Space systems have been slow to adopt artificial intelligence, for good reason: the expense and challenge associated with space missions demands only the most well understood and reliable technologies be used. However, as human space flight leaves Earth’s orbit for the moon and Mars, and robots explore the outer solar system, the need for AI becomes acute. Autonomy in space is driven by various factors, including communication latency and the increasingly complex and distributed nature of space systems. Consequently, the assurance of AI is an existential challenge for the future of space exploration. This inspires organizations across Johns Hopkins to work together to build world-class assured space autonomy programs.

The focus on assured AI for space is part of a larger investment to build space engineering capabilities at Johns Hopkins. In this new era of space exploration, the space enterprise will move manufacturing and resource extraction off planet—the space enterprise will no longer be able to completely depend on materials lifted out of Earth’s gravity well. New ventures will require air, water, building materials, and propulsion, but where will the technologies needed for these new enterprises be created and who will train the next generation of engineers to take on these challenges?

The Johns Hopkins Institute for Assured Autonomy, the Department of Mechanical Engineering, and the APL Space Exploration Sector have joined forces to create an exciting new faculty position focused on the assurance of autonomy for space systems. The tenure and tenure-track position will include an appointment at the Johns Hopkins Applied Physics Laboratory, providing an opportunity to work directly with APL researchers and engineers on space missions The ideal candidate will be innovative, collaborative, and study autonomous space systems. This IAA candidate will join faculty in the Mechanical Engineering Department who conduct research in robotics and human-machine interaction, micro- and nano-scale engineered devices and materials, energy and the environment, aerospace and marine systems, and biology and medicine.”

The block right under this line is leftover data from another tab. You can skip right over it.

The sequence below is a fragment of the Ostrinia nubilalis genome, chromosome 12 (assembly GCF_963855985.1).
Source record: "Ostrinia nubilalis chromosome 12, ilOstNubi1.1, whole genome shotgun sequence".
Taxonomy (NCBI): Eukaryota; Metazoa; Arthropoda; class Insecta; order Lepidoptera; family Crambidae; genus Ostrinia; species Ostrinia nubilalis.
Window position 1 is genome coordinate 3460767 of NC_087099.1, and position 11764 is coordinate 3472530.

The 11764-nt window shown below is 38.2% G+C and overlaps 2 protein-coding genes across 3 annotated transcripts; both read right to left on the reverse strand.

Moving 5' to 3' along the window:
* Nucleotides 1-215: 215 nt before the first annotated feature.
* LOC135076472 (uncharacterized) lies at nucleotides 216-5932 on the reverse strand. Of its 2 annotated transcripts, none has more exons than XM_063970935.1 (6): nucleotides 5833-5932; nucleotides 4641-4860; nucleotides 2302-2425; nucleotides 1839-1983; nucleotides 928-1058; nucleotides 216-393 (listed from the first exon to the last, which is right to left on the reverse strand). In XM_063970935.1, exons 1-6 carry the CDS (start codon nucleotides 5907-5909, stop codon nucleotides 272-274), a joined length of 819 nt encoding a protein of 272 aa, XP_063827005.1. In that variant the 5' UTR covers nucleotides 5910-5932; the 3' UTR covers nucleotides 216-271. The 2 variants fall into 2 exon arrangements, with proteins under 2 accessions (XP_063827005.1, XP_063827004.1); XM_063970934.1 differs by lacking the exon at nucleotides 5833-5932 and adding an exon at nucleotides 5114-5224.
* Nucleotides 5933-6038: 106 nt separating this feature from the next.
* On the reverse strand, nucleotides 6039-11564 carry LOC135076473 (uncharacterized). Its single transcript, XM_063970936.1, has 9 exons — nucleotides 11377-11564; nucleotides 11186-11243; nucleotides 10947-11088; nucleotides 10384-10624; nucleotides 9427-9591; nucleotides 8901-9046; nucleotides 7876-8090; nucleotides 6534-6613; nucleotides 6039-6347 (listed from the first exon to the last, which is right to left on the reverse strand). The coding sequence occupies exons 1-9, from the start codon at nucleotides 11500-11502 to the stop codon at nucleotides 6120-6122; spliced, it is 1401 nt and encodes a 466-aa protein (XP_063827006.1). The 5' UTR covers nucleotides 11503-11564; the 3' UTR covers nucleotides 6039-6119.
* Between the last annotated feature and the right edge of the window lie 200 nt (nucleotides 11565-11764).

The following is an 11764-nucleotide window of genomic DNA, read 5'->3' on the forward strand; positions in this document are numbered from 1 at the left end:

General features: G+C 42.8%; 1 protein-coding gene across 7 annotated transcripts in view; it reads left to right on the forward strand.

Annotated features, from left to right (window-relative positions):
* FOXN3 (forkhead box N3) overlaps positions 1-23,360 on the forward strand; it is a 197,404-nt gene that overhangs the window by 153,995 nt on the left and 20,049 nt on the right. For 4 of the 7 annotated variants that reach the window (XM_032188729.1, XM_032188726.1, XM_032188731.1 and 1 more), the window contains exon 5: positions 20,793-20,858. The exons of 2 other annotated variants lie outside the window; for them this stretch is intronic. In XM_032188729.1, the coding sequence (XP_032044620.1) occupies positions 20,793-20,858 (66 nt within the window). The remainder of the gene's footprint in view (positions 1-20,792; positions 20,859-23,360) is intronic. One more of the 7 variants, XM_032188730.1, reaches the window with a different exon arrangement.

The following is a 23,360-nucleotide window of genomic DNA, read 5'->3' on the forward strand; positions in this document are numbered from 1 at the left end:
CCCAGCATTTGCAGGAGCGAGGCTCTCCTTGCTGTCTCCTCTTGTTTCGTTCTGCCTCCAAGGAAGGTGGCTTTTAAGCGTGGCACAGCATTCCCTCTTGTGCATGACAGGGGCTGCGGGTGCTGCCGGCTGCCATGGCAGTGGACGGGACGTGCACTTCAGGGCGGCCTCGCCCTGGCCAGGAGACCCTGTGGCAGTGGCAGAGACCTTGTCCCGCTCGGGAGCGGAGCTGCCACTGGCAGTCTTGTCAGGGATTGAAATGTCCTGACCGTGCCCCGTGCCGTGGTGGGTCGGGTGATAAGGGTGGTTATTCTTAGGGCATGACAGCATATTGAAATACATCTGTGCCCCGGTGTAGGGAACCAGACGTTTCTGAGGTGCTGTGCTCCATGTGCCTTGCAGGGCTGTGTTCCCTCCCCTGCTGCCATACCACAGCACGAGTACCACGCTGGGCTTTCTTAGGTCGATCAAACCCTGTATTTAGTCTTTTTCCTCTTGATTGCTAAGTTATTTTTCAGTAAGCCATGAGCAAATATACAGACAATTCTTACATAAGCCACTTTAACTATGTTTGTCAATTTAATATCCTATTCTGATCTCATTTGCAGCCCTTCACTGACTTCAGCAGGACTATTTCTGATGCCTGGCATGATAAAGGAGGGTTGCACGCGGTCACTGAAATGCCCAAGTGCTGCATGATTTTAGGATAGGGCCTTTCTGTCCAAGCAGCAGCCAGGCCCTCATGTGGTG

APL has played an important role in the expanding exploration of the moon, Mars, and the outer solar system, including icy moons. The Space Exploration Sector has led and contributed to several trailblazing activities that advance space exploration, including the Parker Solar Probe in 2018 and the Double Asteroid Redirection Test mission in 2021. Upcoming APL initiatives include further exploration of the moon and the Dragonfly mission, which will autonomously land and fly a helicopter across the surface of Titan, Saturn’s largest moon.

IAA is eager to hire talented individuals to build and lead in the area of assured autonomy. The Institute bridges the Whiting School of Engineering and APL. Candidates for this position must fulfill the requirements for employment at APL.

Additional information about the position is available here.


Photo credit: NASA.